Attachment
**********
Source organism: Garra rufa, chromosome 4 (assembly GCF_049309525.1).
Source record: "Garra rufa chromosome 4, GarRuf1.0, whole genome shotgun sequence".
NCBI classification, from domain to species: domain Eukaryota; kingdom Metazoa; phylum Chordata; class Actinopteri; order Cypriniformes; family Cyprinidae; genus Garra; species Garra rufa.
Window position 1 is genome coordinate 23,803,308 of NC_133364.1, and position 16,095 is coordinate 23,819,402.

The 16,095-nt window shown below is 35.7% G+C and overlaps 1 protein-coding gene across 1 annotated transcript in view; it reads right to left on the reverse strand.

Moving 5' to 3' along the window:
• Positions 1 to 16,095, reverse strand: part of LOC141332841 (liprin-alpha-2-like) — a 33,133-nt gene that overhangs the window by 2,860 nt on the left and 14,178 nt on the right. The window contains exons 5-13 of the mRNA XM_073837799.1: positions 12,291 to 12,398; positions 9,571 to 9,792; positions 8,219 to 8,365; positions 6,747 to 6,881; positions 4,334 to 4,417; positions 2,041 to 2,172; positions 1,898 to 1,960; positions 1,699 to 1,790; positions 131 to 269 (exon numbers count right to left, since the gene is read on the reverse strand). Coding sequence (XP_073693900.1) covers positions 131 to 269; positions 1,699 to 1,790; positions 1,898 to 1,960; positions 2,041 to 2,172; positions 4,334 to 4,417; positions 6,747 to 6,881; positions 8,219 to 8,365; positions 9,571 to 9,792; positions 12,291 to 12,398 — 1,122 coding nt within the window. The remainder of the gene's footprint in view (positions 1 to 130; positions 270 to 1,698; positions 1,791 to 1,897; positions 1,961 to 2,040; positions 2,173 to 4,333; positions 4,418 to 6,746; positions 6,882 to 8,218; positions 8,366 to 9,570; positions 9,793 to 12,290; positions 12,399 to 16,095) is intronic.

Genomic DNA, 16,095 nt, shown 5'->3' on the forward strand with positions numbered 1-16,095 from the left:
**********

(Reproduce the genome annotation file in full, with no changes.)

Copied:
Source organism: Garra rufa, chromosome 4 (assembly GCF_049309525.1).
Source record: "Garra rufa chromosome 4, GarRuf1.0, whole genome shotgun sequence".
NCBI classification, from domain to species: domain Eukaryota; kingdom Metazoa; phylum Chordata; class Actinopteri; order Cypriniformes; family Cyprinidae; genus Garra; species Garra rufa.
Window position 1 is genome coordinate 23,803,308 of NC_133364.1, and position 16,095 is coordinate 23,819,402.

The 16,095-nt window shown below is 35.7% G+C and overlaps 1 protein-coding gene across 1 annotated transcript in view; it reads right to left on the reverse strand.

Moving 5' to 3' along the window:
• Positions 1 to 16,095, reverse strand: part of LOC141332841 (liprin-alpha-2-like) — a 33,133-nt gene that overhangs the window by 2,860 nt on the left and 14,178 nt on the right. The window contains exons 5-13 of the mRNA XM_073837799.1: positions 12,291 to 12,398; positions 9,571 to 9,792; positions 8,219 to 8,365; positions 6,747 to 6,881; positions 4,334 to 4,417; positions 2,041 to 2,172; positions 1,898 to 1,960; positions 1,699 to 1,790; positions 131 to 269 (exon numbers count right to left, since the gene is read on the reverse strand). Coding sequence (XP_073693900.1) covers positions 131 to 269; positions 1,699 to 1,790; positions 1,898 to 1,960; positions 2,041 to 2,172; positions 4,334 to 4,417; positions 6,747 to 6,881; positions 8,219 to 8,365; positions 9,571 to 9,792; positions 12,291 to 12,398 — 1,122 coding nt within the window. The remainder of the gene's footprint in view (positions 1 to 130; positions 270 to 1,698; positions 1,791 to 1,897; positions 1,961 to 2,040; positions 2,173 to 4,333; positions 4,418 to 6,746; positions 6,882 to 8,218; positions 8,366 to 9,570; positions 9,793 to 12,290; positions 12,399 to 16,095) is intronic.

Genomic DNA, 16,095 nt, shown 5'->3' on the forward strand with positions numbered 1-16,095 from the left: